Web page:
Coca-Cola (NYSE:KO) could be interested in developing drinks infused with CBD, the non-psychoactive ingredient in marijuana that treats pain but doesn't get users high. The beverage maker is in talks with Canadian marijuana producer Aurora Cannabis (NASDAQOTH:ACBFF) to develop the drink, according to Bloomberg.
Shares of Aurora surged after the news, but Coca-Cola shares barely budged. That's because the development of a single new drink (even a cannabis-infused one) probably wouldn't move the needle for Coca-Cola, though it could significantly juice up Aurora's revenues.
In a statement to Bloomberg, Coca-Cola spokesman Kent Landers stated that the cannabis market was "evolving quickly" but that "no decisions" had been made about new products. Aurora stated that it occasionally engages in "exploratory discussions" with other companies, but hadn't established any beverage partnerships yet.
Therefore, it seems like that many headlines about Coca-Cola selling marijuana-infused drinks are premature and misleading. Let's take a look at why Coca-Cola and other companies would consider selling cannabis-based products, and why investors shouldn't get too excited about those developments yet.
Pivoting away from slow-growth markets
Coca-Cola's biggest long-term headwind is the decline of soda consumption rates across the world. Last year, Beverage Digest reported that soda consumption in the U.S. fell to its lowest point in more than three decades.
The same pattern can be seen in many countries, where health-conscious consumers are shunning sodas and other sugary drinks. That downturn was exacerbated by the introduction of soda taxes in a growing number of U.S. cities and overseas markets.
Coca-Cola's main strategy has been to diversify its beverage portfolio with bottled water, teas, fruit juices, energy drinks, and other beverages. That's why it bought a large stake in energy-drink maker Monster Beverage, agreed to acquire U.K. coffee chain Costa Coffee, and is reportedly mulling the purchase of GlaxoSmithKline's malted milk brand, Horlicks. Coca-Cola also introduced new low-sugar and sugar-free versions of its flagship sodas.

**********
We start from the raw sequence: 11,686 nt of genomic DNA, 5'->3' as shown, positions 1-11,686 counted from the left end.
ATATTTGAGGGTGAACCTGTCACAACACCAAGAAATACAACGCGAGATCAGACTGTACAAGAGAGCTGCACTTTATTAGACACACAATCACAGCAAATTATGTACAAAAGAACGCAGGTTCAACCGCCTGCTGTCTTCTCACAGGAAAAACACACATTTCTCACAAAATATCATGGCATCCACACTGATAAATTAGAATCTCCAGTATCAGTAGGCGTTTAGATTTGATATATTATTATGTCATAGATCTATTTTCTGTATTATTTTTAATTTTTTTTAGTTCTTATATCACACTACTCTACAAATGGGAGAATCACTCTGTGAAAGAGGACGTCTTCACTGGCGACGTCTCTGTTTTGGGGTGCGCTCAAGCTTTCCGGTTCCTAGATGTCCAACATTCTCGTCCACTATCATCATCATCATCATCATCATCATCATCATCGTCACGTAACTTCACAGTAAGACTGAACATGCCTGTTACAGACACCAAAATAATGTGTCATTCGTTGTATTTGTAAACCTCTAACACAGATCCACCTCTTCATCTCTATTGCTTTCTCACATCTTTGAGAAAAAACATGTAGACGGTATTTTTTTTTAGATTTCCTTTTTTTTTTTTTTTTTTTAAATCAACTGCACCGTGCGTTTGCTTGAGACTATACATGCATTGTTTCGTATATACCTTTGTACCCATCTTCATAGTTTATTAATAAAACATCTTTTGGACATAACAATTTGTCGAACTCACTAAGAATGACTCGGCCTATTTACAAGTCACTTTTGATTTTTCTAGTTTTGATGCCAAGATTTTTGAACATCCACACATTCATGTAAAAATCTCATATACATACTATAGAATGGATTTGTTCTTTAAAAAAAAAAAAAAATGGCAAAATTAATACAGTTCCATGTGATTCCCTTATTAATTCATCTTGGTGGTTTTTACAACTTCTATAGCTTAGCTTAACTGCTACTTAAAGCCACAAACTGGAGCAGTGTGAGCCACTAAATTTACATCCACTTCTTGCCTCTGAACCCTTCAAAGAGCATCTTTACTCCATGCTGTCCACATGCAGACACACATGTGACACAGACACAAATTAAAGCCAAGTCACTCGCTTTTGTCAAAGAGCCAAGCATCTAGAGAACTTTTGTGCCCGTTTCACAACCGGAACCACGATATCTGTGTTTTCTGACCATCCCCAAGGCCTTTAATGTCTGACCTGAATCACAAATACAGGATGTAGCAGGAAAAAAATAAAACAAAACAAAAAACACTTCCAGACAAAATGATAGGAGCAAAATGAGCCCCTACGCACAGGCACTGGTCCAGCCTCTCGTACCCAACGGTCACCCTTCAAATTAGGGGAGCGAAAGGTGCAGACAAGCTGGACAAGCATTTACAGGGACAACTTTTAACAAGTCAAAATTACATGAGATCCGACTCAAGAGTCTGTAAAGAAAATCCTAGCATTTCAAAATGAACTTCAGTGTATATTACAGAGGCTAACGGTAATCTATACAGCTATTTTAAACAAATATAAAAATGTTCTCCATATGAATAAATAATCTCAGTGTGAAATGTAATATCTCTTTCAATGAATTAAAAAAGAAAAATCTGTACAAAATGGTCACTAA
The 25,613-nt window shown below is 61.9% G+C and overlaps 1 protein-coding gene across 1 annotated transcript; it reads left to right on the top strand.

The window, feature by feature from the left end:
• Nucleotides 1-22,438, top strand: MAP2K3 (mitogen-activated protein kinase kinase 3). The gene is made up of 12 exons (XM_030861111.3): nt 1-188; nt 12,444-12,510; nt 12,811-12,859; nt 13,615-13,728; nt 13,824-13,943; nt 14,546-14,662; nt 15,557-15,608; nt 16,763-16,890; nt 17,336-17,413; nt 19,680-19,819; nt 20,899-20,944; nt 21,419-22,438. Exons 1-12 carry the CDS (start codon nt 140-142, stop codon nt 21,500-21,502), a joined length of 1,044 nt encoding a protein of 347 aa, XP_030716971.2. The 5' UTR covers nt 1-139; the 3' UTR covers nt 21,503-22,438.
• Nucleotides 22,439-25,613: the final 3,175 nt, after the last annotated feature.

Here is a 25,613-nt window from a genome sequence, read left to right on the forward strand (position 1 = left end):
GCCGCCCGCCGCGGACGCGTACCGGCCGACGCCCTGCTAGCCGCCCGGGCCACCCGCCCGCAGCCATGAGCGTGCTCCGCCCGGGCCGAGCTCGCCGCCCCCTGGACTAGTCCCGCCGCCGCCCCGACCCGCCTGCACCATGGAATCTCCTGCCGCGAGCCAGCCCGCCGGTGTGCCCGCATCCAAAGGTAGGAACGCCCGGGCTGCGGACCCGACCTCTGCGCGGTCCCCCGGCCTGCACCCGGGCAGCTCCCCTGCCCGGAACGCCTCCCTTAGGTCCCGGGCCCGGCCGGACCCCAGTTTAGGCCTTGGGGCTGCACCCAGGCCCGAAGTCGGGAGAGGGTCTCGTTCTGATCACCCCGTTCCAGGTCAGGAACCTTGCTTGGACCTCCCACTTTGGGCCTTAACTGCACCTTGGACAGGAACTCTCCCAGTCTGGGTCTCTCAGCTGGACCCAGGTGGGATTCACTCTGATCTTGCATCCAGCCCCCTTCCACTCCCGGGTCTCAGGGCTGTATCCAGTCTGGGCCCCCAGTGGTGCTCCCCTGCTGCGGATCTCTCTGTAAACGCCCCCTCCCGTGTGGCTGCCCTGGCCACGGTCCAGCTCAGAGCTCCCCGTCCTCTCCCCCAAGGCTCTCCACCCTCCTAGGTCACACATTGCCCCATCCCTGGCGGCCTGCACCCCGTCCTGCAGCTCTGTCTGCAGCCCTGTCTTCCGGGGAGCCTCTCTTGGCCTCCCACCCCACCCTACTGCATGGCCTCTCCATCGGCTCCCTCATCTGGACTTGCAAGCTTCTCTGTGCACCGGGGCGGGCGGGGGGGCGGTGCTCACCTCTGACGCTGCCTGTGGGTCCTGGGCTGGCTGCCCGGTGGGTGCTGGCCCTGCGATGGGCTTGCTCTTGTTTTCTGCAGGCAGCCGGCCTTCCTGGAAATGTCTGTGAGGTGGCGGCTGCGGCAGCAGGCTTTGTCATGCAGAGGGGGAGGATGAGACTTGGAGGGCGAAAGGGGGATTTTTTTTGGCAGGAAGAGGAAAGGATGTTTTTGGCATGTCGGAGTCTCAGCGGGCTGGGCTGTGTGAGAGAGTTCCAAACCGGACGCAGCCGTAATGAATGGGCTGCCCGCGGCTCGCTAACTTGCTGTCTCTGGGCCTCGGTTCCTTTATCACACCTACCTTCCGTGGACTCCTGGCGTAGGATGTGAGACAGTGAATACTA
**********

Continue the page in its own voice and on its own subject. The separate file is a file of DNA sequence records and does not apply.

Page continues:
It seems like a CBD-infused drink would complement those efforts and offset Coca-Cola's decelerating soda sales. However, it's unclear how legal these drinks would be, even after marijuana's psychoactive ingredient is removed.
Recreational marijuana use has only been fully legalized in three countries -- Canada, Georgia, and Uruguay -- along with nine U.S. states and Washington, DC. The laws in other markets are murkier and it's not legal at the federal level in the United States. So it's unclear how all the laws will apply to CBD-infused beverages. Until now, CBD-infused drinks were sold by smaller companies like Sprig and Dirty Lemon instead of major beverage makers.
Coca-Cola's not alone...
Coca-Cola's interest in marijuana might seem surprising, but plenty of other aging consumer staples companies facing decelerating sales are looking in the same direction.
Molson Coors Brewing (NYSE:TAP) recently agreed to launch a joint venture with Canadian cannabis company Hydropothecary Corp. to produce cannabis drinks in Canada. Diageo (NYSE:DEO) is also reportedly in talks with at least three Canadian cannabis companies to produce marijuana-based products. Both alcohol companies face slower sales of their traditional beer brands.
Altria (NYSE:MO), the biggest tobacco maker in America, also recently stated that it was "exploring options" and "evaluating market opportunities" in cannabis. That comment sparked wild speculation that Altria could mass produce marijuana cigarettes to offset its slowing sales of traditional cigarettes.
Meanwhile, a recent study from Yahoo News and Marist College last year found that 22% of Americans are "current" marijuana users, defined as users who smoked marijuana at least once or twice over the past year -- compared to the U.S. adult smoking rate of 16%.
But mind the backlash
The cannabis market sounds like an interesting opportunity for Coca-Cola and other companies, but it could also be a PR and regulatory minefield. First, Coca-Cola's family-friendly image could be tarnished by headlines proclaiming that it sells marijuana sodas.
Meanwhile, the Trump administration is taking a tougher stance on Canada's legalization of marijuana. A top Trump border official recently stated that Canadians who work in or invest in the country's marijuana industry could face lifetime travel bans to the US. Many Canadian companies are also being directly targeted by the Trump administration's tariffs -- and those tariffs could spread to cannabis companies and their American partners.
That's why many companies are only taking baby steps into the market. And baby steps never move the needle for massive companies like Coca-Cola, so investors should focus on more meaningful developments (like its takeover of Costa) instead.
Leo Sun owns shares of GlaxoSmithKline. The Motley Fool owns shares of and recommends Monster Beverage. The Motley Fool owns shares of Molson Coors Brewing. The Motley Fool recommends Diageo. The Motley Fool has a disclosure policy.